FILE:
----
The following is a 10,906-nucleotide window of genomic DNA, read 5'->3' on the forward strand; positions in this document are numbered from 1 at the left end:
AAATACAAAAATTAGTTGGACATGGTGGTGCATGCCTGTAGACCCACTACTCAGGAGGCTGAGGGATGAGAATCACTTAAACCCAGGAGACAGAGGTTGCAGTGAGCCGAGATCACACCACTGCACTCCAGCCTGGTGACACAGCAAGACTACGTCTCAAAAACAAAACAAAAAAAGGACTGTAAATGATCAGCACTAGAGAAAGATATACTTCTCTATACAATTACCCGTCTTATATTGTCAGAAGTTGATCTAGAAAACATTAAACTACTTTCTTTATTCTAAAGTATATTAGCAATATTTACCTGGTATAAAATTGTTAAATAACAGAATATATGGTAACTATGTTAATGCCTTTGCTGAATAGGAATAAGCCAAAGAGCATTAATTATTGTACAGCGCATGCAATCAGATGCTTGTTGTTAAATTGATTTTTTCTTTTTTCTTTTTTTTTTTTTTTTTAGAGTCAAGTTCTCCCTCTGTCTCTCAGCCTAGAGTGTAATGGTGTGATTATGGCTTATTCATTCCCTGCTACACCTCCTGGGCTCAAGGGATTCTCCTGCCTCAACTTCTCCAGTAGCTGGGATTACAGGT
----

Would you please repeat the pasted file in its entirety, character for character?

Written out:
The following is a 10,906-nucleotide window of genomic DNA, read 5'->3' on the forward strand; positions in this document are numbered from 1 at the left end:
AAATACAAAAATTAGTTGGACATGGTGGTGCATGCCTGTAGACCCACTACTCAGGAGGCTGAGGGATGAGAATCACTTAAACCCAGGAGACAGAGGTTGCAGTGAGCCGAGATCACACCACTGCACTCCAGCCTGGTGACACAGCAAGACTACGTCTCAAAAACAAAACAAAAAAAGGACTGTAAATGATCAGCACTAGAGAAAGATATACTTCTCTATACAATTACCCGTCTTATATTGTCAGAAGTTGATCTAGAAAACATTAAACTACTTTCTTTATTCTAAAGTATATTAGCAATATTTACCTGGTATAAAATTGTTAAATAACAGAATATATGGTAACTATGTTAATGCCTTTGCTGAATAGGAATAAGCCAAAGAGCATTAATTATTGTACAGCGCATGCAATCAGATGCTTGTTGTTAAATTGATTTTTTCTTTTTTCTTTTTTTTTTTTTTTTTAGAGTCAAGTTCTCCCTCTGTCTCTCAGCCTAGAGTGTAATGGTGTGATTATGGCTTATTCATTCCCTGCTACACCTCCTGGGCTCAAGGGATTCTCCTGCCTCAACTTCTCCAGTAGCTGGGATTACAGGT